Today, the driller’s role has drastically evolved. The deployment of advanced automated and digital tools on the rig have fostered the requirement for new competencies. Drillers are expected to serve as operators of the rig controls and automation, interpret massive amounts of data to monitor downhole conditions, manage crew members working on the rig floor, and work with remote operations to support maintenance, all while ensuring safe operations that exceed customer expectations.
This is no easy feat. In fact, it would be unmanageable without providing the right tools to ease their workflows. By automating repetitive tasks, such as transitioning on/off bottom, effectively engaging the bit and ramping to full drilling rate and transitioning to/from slide drilling, the driller can better manage safe operations and drill more efficiently. Additionally, access to the ROC gives the driller another layer of confidence in operating the tools by providing a highly trained team of specialized experts monitoring the rig around the clock.
Moving forward, the industry must design user-friendly, automated solutions that do even more to incorporate immediate and future needs around drilling operations. Product development must be driven from three core perspectives, then prioritized appropriately – expanding core functionality, improving and integrating user workflows, and building supporting systems to monitor and analyze the system.
When deploying new technology, there is always some level of reluctance to change, but when a product is intuitive, configurable, and the value is clear at all levels of the organization, that hesitancy to adopt and adapt can be mitigated and overcome.
Automation and digitalization mitigate the challenge of executing disparate workflows, even within the same operation. By digitalizing the operator well plan and driller workflows, step-by-step guidance is now available to the rig. All instructions needed to drill the well to-plan, with advanced automation, are delivered directly to the driller’s human-machine interface for simple and informed execution spud to spud.
When it comes to transforming workflows, the benefits are many. For directional automation, they include:
- Scaling and standardizing best practices into workflows;
- Eliminating knowledge silos;
- Removing people from hazardous locations; and
- Mitigating turnover.
- Benefits for drilling performance include:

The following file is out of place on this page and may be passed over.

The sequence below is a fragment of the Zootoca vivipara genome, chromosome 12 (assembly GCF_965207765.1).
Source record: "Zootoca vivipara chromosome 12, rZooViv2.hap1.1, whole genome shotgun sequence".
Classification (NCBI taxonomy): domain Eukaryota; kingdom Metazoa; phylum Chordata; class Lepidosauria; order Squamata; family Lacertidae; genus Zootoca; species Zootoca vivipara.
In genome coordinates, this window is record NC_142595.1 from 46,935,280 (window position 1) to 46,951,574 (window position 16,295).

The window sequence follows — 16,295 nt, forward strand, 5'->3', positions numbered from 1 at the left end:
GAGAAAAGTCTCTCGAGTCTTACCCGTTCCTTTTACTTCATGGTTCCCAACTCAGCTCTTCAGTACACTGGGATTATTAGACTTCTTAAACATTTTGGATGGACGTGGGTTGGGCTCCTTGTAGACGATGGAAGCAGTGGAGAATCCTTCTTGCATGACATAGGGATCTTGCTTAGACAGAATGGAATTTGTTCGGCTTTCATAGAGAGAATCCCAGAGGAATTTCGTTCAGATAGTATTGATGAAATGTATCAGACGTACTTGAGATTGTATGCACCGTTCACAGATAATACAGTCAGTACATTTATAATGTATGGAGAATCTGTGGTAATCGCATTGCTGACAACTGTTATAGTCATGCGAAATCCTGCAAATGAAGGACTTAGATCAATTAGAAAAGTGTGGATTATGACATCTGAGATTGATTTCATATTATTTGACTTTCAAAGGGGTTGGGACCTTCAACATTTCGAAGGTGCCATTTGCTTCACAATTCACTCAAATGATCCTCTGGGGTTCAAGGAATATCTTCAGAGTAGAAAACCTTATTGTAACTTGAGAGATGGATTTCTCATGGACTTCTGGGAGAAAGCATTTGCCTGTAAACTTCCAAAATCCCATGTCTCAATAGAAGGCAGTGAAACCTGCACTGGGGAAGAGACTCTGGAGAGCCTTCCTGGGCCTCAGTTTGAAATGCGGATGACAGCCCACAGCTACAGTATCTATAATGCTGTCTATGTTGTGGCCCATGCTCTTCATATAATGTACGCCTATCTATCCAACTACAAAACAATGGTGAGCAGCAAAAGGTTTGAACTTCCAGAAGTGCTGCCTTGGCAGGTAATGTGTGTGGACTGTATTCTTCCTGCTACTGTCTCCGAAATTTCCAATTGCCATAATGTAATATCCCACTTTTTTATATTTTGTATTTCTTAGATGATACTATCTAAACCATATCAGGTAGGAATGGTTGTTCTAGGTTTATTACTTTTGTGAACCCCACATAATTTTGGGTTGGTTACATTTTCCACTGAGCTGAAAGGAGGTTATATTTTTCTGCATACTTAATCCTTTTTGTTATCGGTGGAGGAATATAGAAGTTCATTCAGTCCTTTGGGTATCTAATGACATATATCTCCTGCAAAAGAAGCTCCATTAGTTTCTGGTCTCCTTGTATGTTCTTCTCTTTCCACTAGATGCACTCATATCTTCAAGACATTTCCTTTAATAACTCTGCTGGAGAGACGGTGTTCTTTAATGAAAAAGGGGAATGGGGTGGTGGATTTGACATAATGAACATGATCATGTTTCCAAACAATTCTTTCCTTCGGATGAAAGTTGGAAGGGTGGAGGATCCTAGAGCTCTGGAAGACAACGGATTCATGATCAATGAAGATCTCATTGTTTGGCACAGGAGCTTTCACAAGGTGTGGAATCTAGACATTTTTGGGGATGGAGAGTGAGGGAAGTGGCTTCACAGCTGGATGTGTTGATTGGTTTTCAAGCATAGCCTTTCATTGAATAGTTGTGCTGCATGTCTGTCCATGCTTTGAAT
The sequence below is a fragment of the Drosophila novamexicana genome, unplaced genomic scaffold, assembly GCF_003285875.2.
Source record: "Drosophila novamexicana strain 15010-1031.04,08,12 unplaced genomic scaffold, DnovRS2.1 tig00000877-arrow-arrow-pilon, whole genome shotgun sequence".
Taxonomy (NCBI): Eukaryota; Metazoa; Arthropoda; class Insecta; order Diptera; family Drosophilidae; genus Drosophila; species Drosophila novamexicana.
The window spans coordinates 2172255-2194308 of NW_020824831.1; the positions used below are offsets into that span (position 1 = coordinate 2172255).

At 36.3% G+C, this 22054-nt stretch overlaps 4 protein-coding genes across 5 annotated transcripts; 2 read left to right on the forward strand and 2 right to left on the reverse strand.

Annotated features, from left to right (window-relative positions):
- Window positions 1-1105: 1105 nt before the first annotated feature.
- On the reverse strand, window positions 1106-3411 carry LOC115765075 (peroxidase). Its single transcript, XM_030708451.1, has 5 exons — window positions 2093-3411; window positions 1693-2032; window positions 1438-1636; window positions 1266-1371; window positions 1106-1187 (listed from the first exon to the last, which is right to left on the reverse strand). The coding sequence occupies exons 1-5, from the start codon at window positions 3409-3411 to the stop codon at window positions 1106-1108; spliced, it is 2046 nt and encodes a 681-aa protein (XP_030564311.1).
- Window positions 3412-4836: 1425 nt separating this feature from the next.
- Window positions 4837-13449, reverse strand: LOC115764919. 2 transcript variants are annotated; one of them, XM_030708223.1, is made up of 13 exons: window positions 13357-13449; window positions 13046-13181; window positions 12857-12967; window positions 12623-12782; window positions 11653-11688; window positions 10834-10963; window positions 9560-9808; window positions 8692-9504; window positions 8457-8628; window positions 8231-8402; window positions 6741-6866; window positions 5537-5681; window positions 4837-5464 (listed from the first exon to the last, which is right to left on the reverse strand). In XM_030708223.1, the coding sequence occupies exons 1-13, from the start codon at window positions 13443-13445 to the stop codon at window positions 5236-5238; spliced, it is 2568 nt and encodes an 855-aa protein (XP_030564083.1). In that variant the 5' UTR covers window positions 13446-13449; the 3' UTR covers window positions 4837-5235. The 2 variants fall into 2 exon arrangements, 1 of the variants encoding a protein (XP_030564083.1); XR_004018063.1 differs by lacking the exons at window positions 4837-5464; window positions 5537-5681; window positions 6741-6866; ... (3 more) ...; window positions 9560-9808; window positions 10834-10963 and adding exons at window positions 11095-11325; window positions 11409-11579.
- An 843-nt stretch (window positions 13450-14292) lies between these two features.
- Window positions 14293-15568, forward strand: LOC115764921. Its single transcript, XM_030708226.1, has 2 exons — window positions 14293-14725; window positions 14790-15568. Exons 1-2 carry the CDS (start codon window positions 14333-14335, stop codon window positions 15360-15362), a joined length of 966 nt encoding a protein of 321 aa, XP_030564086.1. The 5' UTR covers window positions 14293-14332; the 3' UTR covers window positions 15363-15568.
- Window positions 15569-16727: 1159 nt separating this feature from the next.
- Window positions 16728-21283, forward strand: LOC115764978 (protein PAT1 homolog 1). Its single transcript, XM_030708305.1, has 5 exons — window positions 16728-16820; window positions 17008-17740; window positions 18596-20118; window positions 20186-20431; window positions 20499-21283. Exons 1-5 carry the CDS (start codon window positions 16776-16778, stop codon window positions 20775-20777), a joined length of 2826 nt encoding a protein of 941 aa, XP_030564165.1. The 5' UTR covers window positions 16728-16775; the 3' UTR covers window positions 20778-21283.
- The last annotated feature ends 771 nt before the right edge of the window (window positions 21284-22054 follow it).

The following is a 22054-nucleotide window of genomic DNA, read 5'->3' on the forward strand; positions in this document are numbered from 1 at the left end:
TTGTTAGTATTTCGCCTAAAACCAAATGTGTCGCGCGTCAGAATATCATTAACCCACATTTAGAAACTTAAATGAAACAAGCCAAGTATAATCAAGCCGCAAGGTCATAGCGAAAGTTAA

- Mitigating damage to downhole tools through consistent execution of best practices;
- Scaling performance and best practices;
- Ensuring procedural adherence;
- Maintaining performance regardless of driller experience; and
- Continuous improvement enabled through strategic analysis.
Additionally, by employing remote operating models and automating repetitive drilling tasks, the driller is freed to focus on other tasks. In essence, that person is empowered to function as a safety champion and/or project manager on the rig.
As workflows evolve over time, there is an increased safety component by virtue of removing people from the location, along with improving risk mitigation and management. This gives the driller better tools to complete their job safely and efficiently. This integrated approach delivers multiple efficiencies and continues to transform workflows.
The twin challenges of the pandemic and the Russia-Saudi Arabia friction certainly affected global demand. However, the pandemic also revealed the need for technological advances, whether it be automating processes or scaling timely data across an entire fleet.
Downturns have always spurred innovation, and the companies that leverage their expertise will be the ones leading the way. However, the industry must innovate thoughtfully. With so many moving pieces, if there is not alignment or automation, separate areas may deliver efficiency but not maximize the potential that could be reached.
Performance that was unheard of just a decade ago will soon give way to a new reality. It’s incumbent on the industry to optimize workflows to continue adjusting for the industry’s – and society’s – demands. DC